Many already had investments in Southeast Asian companies and were eyeing markets there as well, particularly Indonesia. “Some of it is probably due to the trade war over the past two years and other difficulties they’ve faced in the States,” she told Extra Crunch. “Strategically, they also have to find another big market with long-term potential for growth, and I think that’s why they are targeting Southeast Asia.”
Proximity to important growth markets isn’t the only reason tech companies find Singapore desirable. Regulations also play a role. Liu said, “The Singaporean government has already done a good job, from a policy and tax perspective, for startups and big tech companies to set up and incorporate in Singapore,” making the country an “intuitive” choice for regional headquarters.
A lot of what makes Singapore attractive to tech companies today can be credited to government initiatives that have been in play for more than a decade, said Kuo-Yi Lim, co-founder and managing partner at early-stage investment firm Monk’s Hill Ventures.
Before Monk’s Hill Ventures, Lim served as chief executive officer of Infocomm Investments from 2010 to 2013. Infocomm Investments is backed by the Infocomm Development Authority (IDA) of Singapore, a government agency that is responsible for promoting the IT industry in Singapore.
“One of its explicit mandates was to look at bringing in top-tier tech companies to set up shop in Singapore, and ideally focus on product development activities, in addition to marketing activities like sales,” said Lim. “That’s always been a very explicit part of the government’s strategy to grow the tech industry.”
Over the past few years, companies like Google and Facebook have set up substantial operations in Singapore, along with fast-growing startups like Twilio, which came in after receiving investment from Infocomm.
“That strategy has been in play for almost 10 years, even longer, and I think we’re seeing the fruits of that now, with ByteDance, as well as Tencent, et cetera,” Lim said. “In terms of impact, I would say in general it has been very positive in terms of the vibrancy of the ecosystem, bringing in more depth of talent across multiple functional areas and bringing more richness in the different types of players across different verticals.”
Other factors made Singapore an attractive base for tech companies, including the fact it is a primarily English-speaking country, has a large number of international schools and was already filled with other multinational companies.
Timing was also crucial.
“Between 2010 and 2020, Southeast Asia went through a sea change, a lot of mobile first, which made it more meaningful for companies to set up local operations,” said Lim. “All those dovetailed nicely during that time.”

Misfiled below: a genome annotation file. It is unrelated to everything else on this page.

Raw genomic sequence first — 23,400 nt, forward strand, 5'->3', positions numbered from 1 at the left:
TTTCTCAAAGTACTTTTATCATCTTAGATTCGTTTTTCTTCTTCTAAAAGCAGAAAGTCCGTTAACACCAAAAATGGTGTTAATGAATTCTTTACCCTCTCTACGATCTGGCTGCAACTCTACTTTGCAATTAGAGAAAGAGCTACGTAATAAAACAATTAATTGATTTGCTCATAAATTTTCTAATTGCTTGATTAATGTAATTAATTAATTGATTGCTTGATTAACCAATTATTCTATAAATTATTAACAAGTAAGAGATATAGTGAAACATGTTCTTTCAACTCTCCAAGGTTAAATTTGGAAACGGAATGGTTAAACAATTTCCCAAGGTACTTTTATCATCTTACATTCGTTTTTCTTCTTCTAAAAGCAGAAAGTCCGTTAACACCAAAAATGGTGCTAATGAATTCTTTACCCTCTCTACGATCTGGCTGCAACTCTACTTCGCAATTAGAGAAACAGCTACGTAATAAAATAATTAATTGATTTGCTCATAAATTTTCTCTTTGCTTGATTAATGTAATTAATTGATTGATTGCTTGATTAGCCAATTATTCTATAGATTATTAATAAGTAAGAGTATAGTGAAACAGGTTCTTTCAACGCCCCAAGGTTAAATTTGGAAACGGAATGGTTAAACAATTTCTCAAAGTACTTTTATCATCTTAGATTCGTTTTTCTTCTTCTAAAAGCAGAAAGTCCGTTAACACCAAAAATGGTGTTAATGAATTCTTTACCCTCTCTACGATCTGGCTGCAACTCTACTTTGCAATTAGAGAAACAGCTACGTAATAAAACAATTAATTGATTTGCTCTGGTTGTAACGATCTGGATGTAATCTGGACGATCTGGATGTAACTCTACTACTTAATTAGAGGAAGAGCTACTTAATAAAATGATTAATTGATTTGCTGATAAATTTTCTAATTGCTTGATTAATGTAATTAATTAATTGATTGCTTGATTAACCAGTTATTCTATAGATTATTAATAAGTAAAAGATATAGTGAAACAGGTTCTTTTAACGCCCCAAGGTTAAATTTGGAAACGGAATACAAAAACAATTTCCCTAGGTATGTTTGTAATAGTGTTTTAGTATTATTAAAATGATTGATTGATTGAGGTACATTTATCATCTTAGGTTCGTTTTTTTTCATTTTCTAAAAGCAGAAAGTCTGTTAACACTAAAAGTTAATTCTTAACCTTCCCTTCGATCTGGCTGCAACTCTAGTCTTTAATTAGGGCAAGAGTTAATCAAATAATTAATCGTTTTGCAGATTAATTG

The Singaporean government continues to create new initiatives that make it attractive to tech companies and entrepreneurs. For example, it recently launched the Singapore Blockchain Innovation Programme (SBIP), with the aim of helping companies commercialize blockchain technology.
All this means that the pool of tech talent in Singapore, which has a population of 5.6 million, is in especially high demand. Moving teams of employees to Singapore can be expensive, said Liu, and as a result, many companies have satellite engineering teams in Vietnam, India and Taiwan, especially for front-end engineers.
Pioneered by WeChat almost four years ago, mini-apps are now common in China and India, and gaining traction in other markets, too. Mini-apps, or lightweight apps designed for integration into host apps, allow smartphone users to access several services through one app, saving them data and storage space. They also give host apps more ways to make revenue. But most mini-app ecosystems are currently tied to a specific app or company. Appboxo, a Singapore-based startup, wants to make mini-apps more accessible by allowing any developer to turn their app into a “super app.”
Appboxo announced today it has closed $1.1 million in seed funding, led by FF APAC Scout, a Founders Fund vehicle; 500 Startups’ Southeast Asia-focused 500 Durians fund; Plug and Play Ventures; and Antler. The new funding will be used on product development and to add more mini-apps to Appboxo’s ecosystem.
The startup currently works with about 10 host apps, including Booking.com, Klook and Zalora, and has about 80 mini-apps on its platform. Examples of how host apps have used mini-apps include travel apps that added hotel, restaurant and activities bookings; and mobile wallets that integrated insurance-buying and e-commerce services.
Appboxo was founded in 2019 by chief executive officer Kaniyet Rayev and chief technology officer Nursultan Keneshbekov while participating in Antler’s Singapore incubator program. Rayev told TechCrunch that the two initially wanted to build an all-in-one travel app, with different travel-related services integrated into one platform.